Redundant Preposition – Grammar #2

Redundant Preposition2

Grammar is something I know I need help with. While I’m good, I’m not perfect. In my last post, I talked about Missing articles. Now I’ll talk about Redundant Preposition. If you missed a previous post on Grammar, simply click on the purple crossed-out title in the list below to see that post.

Within Grammar here are the most common issues I had in my story:

1. Missing Article
2. Redundant preposition
3. Confused preposition
4. Object instead of a subject pronoun
5. Adjective instead of an adverb
6. Wrong article with set expression
7. Incorrect use of progressive tense
8. Incorrect noun form

So I bet there is someone out there saying what the Bleepity-bleep is a Preposition? There are some that know what it is. Either way here is what it is for those that don’t know, and a reminder for those that do know.

Prepositions in writing are function words that show how a noun or a noun phrase relates to the sentence. They are words such as, on, after, since, or in. Two prepositions can be used in a row, for example, “From behind the bush” but most often a second preposition is totally unnecessary, “Alongside of the house.”

Here are some generic examples before I show you some redundant prepositions I plunked into my story.

Incorrect Everyone except from Tony ate spaghetti.
Correct Everyone except Tony ate spaghetti.

Incorrect The fish swam alongside of the boat.
Correct The fish swam alongside the boat.

Now here are two Redundant prepositions I found in my draft.


Incorrect I pulled at the white surgical tape.
Correct I pulled the white surgical tape.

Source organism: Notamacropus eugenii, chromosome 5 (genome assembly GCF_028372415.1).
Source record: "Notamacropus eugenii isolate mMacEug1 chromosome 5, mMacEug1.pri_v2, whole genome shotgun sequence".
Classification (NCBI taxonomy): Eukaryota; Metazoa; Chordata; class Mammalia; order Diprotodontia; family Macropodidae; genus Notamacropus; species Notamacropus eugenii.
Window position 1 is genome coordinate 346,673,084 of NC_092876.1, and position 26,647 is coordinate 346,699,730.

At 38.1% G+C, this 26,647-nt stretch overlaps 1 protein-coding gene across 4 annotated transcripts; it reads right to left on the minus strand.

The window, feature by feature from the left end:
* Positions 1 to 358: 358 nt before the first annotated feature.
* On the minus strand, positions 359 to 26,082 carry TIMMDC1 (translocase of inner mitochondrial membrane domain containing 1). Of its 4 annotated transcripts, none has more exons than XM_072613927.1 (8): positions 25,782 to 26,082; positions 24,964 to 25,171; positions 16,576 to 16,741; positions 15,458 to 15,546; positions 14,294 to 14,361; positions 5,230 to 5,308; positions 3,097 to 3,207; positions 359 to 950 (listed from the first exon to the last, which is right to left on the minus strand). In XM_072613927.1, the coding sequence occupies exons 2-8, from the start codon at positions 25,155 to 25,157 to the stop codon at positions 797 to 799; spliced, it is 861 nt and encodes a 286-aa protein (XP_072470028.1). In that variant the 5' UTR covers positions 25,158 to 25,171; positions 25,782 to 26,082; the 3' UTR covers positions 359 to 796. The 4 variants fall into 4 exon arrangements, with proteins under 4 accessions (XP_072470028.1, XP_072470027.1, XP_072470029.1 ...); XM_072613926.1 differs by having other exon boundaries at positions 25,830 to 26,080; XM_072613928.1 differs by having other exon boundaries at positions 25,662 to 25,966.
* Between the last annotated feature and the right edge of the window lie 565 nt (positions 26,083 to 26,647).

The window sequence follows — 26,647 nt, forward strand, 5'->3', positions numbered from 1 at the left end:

For this one, I originally wanted to express that she was pulling on or at the tape. So I changed it to this. I pulled and picked at the white surgical tape.

Incorrect Mike ordered in pizza.
Correct Mike ordered pizza.

Now in this situation, I actually wanted to indicate the pizza was being ordered to the house. So I changed it to, Mike ordered pizza delivery.

My advice about redundant prepositions:

They happen, they also don’t belong. It was easy to remove them or restructure the sentence to make what I was trying to say more clear to the reader. 


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5 thoughts on “Redundant Preposition – Grammar #2

  1. Pingback: Confused Preposition – Grammar #3 | I wrote a book. Now what?

  2. Pingback: Object Instead Of A Subject Pronoun – Grammar #4 | I wrote a book. Now what?

  3. Pingback: Adjective Instead Of An Adverb – Grammar #5 | I wrote a book. Now what?

  4. Pingback: Wrong Article With Set Expression – Grammar #6 | I wrote a book. Now what?

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